Box Office Report: Moviegoers Find Their Way Home


Box Office Report: Moviegoers Find Their Way Home

March came in like a lamb at the box office this year, but it leaves roaring like a lion, thanks to two strong openings. DreamWorks Animation finished a domestic box office slump that dated back to the summer of 2013, as the 3D sci-fi comedy Home launched to the top of the charts with an estimated $54 million. That is the biggest non-sequel opening for an animated film from the company since Monsters Vs. Aliens ($59.3 million) six years ago. Due to mixed reviews, a plot noticeably similar to Lilo and Stitch and an ad campaign that didn’t seem to promise much for teens and adults, this was a much better opening than box office prognosticators expected.

With the voice talent of Jim Parsons, Rihanna and Jennifer Lopez, Home ended up generating a lot of interest among families. The film opened better than the more heavily hyped DreamWorks titles Megamind ($46 million) and even How To Train Your Dragon 2 ($49.5 million). Among movies aimed at younger crowds, the film came very close to recent hits Big Hero 6 ($56.2 million) and The SpongeBob Movie: Sponge Out of Water ($55.4 million). With an A CinemaScore and no animated titles in cinemas until Pixar releases Inside Out in June, expect good legs for the animated comedy.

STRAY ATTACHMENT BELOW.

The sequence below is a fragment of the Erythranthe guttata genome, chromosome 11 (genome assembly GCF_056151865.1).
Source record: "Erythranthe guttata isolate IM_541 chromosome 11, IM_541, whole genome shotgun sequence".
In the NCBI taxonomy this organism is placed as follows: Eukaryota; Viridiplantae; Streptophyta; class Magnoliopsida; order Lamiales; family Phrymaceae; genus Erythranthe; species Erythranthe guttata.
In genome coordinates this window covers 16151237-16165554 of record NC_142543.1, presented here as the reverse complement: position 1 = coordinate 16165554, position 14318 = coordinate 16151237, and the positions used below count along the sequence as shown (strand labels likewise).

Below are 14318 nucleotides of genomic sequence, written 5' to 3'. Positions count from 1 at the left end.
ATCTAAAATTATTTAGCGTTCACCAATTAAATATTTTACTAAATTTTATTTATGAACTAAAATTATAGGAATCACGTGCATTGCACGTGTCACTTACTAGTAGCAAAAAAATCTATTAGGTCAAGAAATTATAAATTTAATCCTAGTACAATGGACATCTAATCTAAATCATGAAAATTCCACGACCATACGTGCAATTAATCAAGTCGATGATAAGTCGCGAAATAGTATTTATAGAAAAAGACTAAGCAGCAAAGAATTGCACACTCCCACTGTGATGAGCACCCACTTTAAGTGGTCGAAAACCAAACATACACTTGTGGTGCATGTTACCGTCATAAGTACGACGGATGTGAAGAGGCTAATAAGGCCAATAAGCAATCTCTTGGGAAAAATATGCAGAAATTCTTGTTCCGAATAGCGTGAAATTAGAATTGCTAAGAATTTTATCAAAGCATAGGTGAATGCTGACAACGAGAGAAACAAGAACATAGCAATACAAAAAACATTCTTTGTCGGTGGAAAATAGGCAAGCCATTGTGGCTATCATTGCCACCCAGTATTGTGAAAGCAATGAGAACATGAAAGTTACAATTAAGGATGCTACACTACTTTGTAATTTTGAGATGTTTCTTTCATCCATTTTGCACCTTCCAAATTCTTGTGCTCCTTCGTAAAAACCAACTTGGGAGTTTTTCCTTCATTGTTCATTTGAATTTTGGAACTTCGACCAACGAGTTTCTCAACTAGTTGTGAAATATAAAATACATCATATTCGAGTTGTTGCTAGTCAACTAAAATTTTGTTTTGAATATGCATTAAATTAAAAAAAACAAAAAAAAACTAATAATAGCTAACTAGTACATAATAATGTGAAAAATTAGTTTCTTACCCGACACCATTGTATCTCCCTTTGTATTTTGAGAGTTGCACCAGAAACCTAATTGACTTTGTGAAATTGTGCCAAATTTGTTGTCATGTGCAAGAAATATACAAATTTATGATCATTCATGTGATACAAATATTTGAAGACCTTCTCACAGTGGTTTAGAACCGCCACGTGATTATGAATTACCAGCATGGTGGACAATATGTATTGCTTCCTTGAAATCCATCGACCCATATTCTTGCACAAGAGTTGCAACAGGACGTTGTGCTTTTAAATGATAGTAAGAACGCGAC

Although it had to settle for second place, the teaming of Will Ferrell and Kevin Hart predictably brought in a big audience, as Get Hard opened with a strong $34.6 million. That is well within the range both funny actors are accustomed to. That opening is below the start for The Other Guys ($35.5 million) and Ride Along ($41.5 million), yet above many of the stars’ other films in recent memory.

The R-rated comedy received poor reviews and some controversy around the subject matter and some of the supposedly crass homophobic jokes featured in the film. Audiences gave the film a B CinemaScore, which indicates word-of-mouth is quite mixed. With Furious 7 opening next weekend, that could be worrisome for the comedy. Still, without many funny options for crowds in April, Get Hard could find its way near the $100 million mark.

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